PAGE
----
Consideration of the approaching ‘energy crisis’ reveals two requirements for future light duty automotive engines. 1) maximum economy and 2) the ability (perhaps with detail design re-optimisation) to accept a range of fuels of petroleum or other extract, of differing ignition characteristics. One combustion system which meets these requirements is the MAN ‘FM’, the potential of which has already been demonstrated in truck-size engines but on which little information has been published in light-duty engine bore sizes. The paper describes both design and experimental work carried out to evaluate the application of the FM combustion system to a light duty passenger car engine. Consideration is given to the critical design parameters associated with the application of the FM system to a multi-cylinder gasoline based engine and how the criteria can be met. Details of the design and construction of a single cylinder derivative of the multi-cylinder engine are given.
Technical Paper

λDSF: Dynamic Skip Fire with Homogeneous Lean Burn for Improved Fuel Consumption, Emissions and Drivability

Dynamic skip fire (DSF) has shown significant fuel economy improvement potential via reduction of pumping losses that generally affect throttled spark-ignition (SI) engines. In DSF operation, individual cylinders are fired on-demand near peak efficiency to satisfy driver torque demand. For vehicles with a downsized-boosted 4-cylinder engine, DSF can reduce fuel consumption by 8% in the WLTC (Class 3) drive cycle. The relatively low cost of cylinder deactivation hardware further improves the production value of DSF. Lean burn strategies in gasoline engines have also demonstrated significant fuel efficiency gains resulting from reduced pumping losses and improved thermodynamic characteristics, such as higher specific heat ratio and lower heat losses. Fuel-air mixture stratification is generally required to achieve stable combustion at low loads.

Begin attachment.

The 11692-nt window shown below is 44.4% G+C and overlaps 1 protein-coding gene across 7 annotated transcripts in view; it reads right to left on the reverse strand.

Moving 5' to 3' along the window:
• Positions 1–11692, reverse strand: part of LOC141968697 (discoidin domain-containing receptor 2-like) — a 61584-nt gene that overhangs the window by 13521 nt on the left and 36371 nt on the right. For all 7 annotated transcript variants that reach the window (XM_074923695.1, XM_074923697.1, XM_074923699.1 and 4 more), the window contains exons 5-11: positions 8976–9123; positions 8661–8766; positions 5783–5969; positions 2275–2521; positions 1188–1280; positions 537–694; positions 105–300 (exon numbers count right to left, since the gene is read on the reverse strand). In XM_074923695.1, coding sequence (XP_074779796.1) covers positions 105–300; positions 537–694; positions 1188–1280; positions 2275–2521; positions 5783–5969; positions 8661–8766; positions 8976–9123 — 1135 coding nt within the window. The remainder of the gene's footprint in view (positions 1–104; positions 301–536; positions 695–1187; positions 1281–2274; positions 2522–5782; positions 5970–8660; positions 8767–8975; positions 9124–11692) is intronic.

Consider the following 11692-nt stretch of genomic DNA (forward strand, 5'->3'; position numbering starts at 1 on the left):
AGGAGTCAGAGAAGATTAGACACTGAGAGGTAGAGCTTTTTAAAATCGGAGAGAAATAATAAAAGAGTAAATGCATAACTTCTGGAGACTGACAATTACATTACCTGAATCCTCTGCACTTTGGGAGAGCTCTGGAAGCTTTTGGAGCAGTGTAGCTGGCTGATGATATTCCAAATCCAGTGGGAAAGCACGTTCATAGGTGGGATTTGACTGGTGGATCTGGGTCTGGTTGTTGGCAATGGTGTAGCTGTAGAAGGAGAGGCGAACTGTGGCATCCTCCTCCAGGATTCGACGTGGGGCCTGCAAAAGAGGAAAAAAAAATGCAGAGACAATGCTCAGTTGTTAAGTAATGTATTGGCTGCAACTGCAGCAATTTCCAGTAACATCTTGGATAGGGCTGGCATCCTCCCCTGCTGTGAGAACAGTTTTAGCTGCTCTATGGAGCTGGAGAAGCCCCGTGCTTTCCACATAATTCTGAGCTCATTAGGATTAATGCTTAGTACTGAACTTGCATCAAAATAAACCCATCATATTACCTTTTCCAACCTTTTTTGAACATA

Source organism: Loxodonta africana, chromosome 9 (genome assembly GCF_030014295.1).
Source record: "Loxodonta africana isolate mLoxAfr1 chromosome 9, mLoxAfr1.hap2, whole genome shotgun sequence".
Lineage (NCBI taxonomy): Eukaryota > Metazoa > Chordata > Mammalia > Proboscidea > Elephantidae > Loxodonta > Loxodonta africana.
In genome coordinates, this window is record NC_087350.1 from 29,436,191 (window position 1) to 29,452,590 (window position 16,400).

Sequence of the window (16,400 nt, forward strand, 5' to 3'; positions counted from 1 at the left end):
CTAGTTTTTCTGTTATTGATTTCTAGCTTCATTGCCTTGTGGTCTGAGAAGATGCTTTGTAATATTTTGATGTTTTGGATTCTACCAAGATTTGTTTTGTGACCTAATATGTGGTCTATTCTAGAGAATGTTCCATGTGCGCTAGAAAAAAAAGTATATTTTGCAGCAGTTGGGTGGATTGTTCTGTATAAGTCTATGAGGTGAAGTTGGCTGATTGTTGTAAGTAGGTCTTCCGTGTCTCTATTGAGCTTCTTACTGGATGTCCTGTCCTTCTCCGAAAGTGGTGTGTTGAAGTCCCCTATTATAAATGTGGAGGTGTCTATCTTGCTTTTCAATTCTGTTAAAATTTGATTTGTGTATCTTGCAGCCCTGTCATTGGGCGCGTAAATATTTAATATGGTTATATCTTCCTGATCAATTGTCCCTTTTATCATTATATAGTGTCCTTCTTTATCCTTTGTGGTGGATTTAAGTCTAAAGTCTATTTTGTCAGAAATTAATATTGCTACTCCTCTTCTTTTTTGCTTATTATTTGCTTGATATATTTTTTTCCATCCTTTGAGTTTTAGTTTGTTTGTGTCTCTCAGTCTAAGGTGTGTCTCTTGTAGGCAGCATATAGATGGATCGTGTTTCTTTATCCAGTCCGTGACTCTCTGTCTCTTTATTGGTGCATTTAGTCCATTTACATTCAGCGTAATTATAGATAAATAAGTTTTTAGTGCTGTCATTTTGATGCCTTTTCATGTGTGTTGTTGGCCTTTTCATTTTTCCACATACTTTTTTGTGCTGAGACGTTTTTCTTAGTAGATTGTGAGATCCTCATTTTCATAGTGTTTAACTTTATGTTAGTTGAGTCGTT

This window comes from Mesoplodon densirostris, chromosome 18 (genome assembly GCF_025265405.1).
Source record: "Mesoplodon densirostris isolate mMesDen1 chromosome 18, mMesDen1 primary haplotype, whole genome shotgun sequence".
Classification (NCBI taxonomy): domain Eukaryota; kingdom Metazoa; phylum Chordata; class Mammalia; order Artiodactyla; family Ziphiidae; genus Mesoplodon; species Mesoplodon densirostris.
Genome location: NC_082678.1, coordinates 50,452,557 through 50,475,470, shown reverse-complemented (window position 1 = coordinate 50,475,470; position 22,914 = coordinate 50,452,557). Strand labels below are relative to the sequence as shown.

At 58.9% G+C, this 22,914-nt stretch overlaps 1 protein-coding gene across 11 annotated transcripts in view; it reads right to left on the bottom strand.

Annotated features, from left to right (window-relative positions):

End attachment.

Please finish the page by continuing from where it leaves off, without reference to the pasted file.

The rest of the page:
Technical Paper

α-Pinene - A High Energy Density Biofuel for SI Engine Applications

This study proposes a novel biofuel for spark ignition (SI) engine, α-pinene (C10H16), which is non-oxygenated and thus has a gravimetric energy density comparable to that of hydrocarbon fuels. The ignition characteristics of α-pinene were evaluated in an ignition quality tester (IQT) under standard temperature and pressure conditions. The measured ignition delay time (IDT) of α-pinene is 10.5 ms, which is lower than that of iso-octane, 17.9 ms. The estimated research octane number (RON) for pinene from IQT is 85. A temperature sweep in IQT showed that that α-pinene is less reactive at low temperatures, but more reactive at high temperatures when compared to isooctane. These results suggest that α-pinene has high octane sensitivity (OS) and is suitable for operation in turbocharged SI engines. With these considerations, α-pinene was operated in a single cylinder SI engine.
Technical Paper

µMist® - The next generation fuel injection system: Improved atomisation and combustion for port-fuel-injected engines

The Swedish Biomimetics 3000's μMist® platform technology has been used to develop a radically new injection system. This prototype system, developed and characterized with support from Lotus, as part of Swedish Biomimetics 3000®'s V₂IO innovation accelerating model, delivers improved combustion efficiency through achieving exceptionally small droplets, at fuel rail pressures far less than conventional GDI systems and as low as PFI systems. The system gives the opportunity to prepare and deliver all of the fuel load for the engine while the intake valves are open and after the exhaust valves have closed, thereby offering the potential to use advanced charge scavenging techniques in PFI engines which have hitherto been restricted to direct-injection engines, and at a lower system cost than a GDI injection system.